The masks keep us safe but only impede communication, for sure. In-person sessions have changed. (One of many gifts of telehealth: seeing a person’s whole face!) Some people are simply not terribly expressive through their eyes, eyebrows, and forehead. I’ve spoken to patients who appeared dysphoric and flat to me, only to be surprised when he chuckles over something or she hoots with laughter while telling me about her day. I miss the small grins, the big, toothy smiles, the quiver of the lips when something sensitive comes up. Those big and little facial movements that provide such richness in our non-verbal communication are gone. I still can’t help myself from smiling at people when I pass them in the halls or enter a clinic room or when I make an infrequent trip to the grocery store. I envy those people who have mastered the art of making eye contact and giving the friendly nod. I’m not a nodder. I crinkle in response. I love the nodders. They make me happy.

It’s so very important to speak more now. This is not a bad thing: to check in with people in the present, to ask more questions, to describe feelings and reactions. Thank you, pandemic.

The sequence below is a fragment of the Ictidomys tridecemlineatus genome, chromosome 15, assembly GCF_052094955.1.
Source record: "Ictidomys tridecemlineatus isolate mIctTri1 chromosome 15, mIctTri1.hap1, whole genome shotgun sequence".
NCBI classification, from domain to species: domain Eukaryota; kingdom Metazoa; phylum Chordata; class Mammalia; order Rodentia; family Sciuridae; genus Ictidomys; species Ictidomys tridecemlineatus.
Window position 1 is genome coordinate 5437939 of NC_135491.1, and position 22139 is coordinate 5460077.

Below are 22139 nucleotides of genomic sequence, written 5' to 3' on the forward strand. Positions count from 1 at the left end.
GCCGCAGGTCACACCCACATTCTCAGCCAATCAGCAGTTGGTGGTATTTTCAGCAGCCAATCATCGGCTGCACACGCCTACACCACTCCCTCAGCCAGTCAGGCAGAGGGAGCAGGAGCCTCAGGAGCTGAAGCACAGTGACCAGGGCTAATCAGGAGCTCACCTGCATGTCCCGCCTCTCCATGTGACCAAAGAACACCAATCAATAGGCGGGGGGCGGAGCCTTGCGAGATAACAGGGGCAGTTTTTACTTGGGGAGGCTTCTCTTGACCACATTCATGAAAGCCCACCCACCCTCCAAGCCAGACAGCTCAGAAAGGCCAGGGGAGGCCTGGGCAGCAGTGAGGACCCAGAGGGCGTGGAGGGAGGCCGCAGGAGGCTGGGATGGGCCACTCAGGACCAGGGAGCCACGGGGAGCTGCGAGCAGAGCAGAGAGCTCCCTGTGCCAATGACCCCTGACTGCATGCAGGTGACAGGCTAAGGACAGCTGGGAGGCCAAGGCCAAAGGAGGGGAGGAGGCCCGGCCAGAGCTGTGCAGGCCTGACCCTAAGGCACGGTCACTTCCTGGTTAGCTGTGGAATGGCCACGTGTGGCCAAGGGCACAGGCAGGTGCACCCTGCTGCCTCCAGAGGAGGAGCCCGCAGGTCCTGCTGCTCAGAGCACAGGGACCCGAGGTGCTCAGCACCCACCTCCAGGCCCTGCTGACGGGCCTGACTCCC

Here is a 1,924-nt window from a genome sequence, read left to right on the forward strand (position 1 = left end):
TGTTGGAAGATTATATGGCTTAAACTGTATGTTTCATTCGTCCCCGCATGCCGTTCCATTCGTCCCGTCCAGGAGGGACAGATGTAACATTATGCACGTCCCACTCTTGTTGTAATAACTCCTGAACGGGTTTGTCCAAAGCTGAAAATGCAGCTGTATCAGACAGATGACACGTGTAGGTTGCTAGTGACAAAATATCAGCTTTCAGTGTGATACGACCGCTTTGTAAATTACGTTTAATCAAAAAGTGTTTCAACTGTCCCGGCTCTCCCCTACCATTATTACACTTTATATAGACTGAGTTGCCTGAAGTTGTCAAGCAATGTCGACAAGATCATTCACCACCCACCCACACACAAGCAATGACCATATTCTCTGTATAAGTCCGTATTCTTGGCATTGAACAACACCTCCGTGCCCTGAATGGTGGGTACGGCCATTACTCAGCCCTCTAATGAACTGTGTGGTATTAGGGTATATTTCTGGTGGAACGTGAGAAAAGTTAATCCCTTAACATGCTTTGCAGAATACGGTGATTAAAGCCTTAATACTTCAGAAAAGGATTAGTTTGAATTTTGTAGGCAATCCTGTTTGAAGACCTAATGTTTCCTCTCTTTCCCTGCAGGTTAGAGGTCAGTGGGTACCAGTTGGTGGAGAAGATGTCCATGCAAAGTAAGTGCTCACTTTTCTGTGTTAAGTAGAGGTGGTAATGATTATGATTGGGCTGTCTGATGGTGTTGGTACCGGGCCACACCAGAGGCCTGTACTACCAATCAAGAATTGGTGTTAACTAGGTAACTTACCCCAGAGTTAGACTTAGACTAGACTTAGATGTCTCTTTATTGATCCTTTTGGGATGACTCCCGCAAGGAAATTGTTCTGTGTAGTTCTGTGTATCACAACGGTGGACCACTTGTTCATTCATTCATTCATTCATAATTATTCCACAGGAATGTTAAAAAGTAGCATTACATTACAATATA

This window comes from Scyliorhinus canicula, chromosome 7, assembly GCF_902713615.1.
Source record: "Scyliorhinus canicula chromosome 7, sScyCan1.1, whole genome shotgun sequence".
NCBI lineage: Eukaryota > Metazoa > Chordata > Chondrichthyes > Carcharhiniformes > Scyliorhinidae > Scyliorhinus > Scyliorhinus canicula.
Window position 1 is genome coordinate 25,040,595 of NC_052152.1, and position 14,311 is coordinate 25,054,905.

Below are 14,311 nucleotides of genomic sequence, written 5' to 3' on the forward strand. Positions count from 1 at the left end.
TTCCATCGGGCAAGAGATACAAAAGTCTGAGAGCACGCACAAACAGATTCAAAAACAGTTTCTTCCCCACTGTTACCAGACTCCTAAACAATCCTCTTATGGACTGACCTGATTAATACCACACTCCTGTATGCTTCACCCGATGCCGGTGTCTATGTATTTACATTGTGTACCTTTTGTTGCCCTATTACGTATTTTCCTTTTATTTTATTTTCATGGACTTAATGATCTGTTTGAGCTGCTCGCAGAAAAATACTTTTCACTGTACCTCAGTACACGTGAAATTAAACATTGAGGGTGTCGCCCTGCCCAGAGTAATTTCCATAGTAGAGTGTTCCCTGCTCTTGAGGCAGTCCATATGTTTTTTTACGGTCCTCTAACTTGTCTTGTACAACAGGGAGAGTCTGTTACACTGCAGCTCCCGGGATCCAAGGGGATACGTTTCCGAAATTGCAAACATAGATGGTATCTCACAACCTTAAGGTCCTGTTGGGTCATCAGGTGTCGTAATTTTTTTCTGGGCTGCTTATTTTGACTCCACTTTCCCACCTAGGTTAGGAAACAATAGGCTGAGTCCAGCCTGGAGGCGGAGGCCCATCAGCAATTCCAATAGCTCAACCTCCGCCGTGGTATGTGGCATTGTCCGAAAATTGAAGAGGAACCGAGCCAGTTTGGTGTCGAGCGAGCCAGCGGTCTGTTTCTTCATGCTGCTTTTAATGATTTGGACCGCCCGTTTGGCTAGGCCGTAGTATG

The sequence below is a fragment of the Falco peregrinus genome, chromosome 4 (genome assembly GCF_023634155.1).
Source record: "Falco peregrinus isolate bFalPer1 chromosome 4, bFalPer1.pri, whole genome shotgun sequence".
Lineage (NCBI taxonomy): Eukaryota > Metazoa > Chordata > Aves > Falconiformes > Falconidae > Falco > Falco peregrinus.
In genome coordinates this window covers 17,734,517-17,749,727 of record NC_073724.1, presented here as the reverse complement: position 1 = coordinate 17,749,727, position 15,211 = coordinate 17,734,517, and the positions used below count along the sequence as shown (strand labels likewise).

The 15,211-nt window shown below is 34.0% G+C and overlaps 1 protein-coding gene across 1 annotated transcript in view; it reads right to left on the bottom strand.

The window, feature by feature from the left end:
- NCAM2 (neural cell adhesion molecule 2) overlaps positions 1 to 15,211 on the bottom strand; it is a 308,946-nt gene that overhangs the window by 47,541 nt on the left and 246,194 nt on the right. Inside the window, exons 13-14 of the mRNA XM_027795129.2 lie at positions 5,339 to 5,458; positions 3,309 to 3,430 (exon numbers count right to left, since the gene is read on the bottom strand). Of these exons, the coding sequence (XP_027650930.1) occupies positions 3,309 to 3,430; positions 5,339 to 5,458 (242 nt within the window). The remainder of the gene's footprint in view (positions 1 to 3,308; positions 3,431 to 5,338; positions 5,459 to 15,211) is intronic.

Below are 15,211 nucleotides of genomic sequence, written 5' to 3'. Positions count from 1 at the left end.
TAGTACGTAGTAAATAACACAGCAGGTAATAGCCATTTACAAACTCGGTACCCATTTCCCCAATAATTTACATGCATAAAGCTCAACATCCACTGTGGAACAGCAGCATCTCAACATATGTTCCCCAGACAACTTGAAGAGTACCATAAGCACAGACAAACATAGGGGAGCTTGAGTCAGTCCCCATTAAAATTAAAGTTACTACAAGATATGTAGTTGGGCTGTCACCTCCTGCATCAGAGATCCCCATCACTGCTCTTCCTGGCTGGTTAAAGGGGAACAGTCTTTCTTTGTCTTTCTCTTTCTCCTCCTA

Telehealth is an interesting beast. Technology of this sort is not intuitive to me. I've had to be walked through every aspect of the setup and use of it. I’m grateful for the face-to-face connection. But with video visits I feel the loss of being in a room with someone and having my emotional antennae twitch with a change in emotional valence, from the small barely-discernable welling of tears in someone’s eyes to the escalation of energy emanating from someone in anger or happiness. 

And (sigh) the billing. It was so frustrating waiting on insurance providers to allow telehealth visits to be charged, and to be compensated adequately for them, and to discover the disapproval of telehealth sessions across state lines. For me, about three months of charges for weekly telehealth visits with a patient were all rejected because I had not included a statement about the patient agreeing to participate in it. (What, was someone threatening him on the other end to engage in these sessions against his will?) The word “synchronous” is part of the statement I’m supposed to make about this bargain with my client. I don’t think I’ve ever used that word in my life, but now I cut and paste the necessary phrase into every telehealth note. For me, this has felt a bit like a trial by fire. When something works, I feel like I dodged a bullet; when it doesn’t and then someone tells me how it should have been done, I wonder why it wasn’t explained before I made the mistake.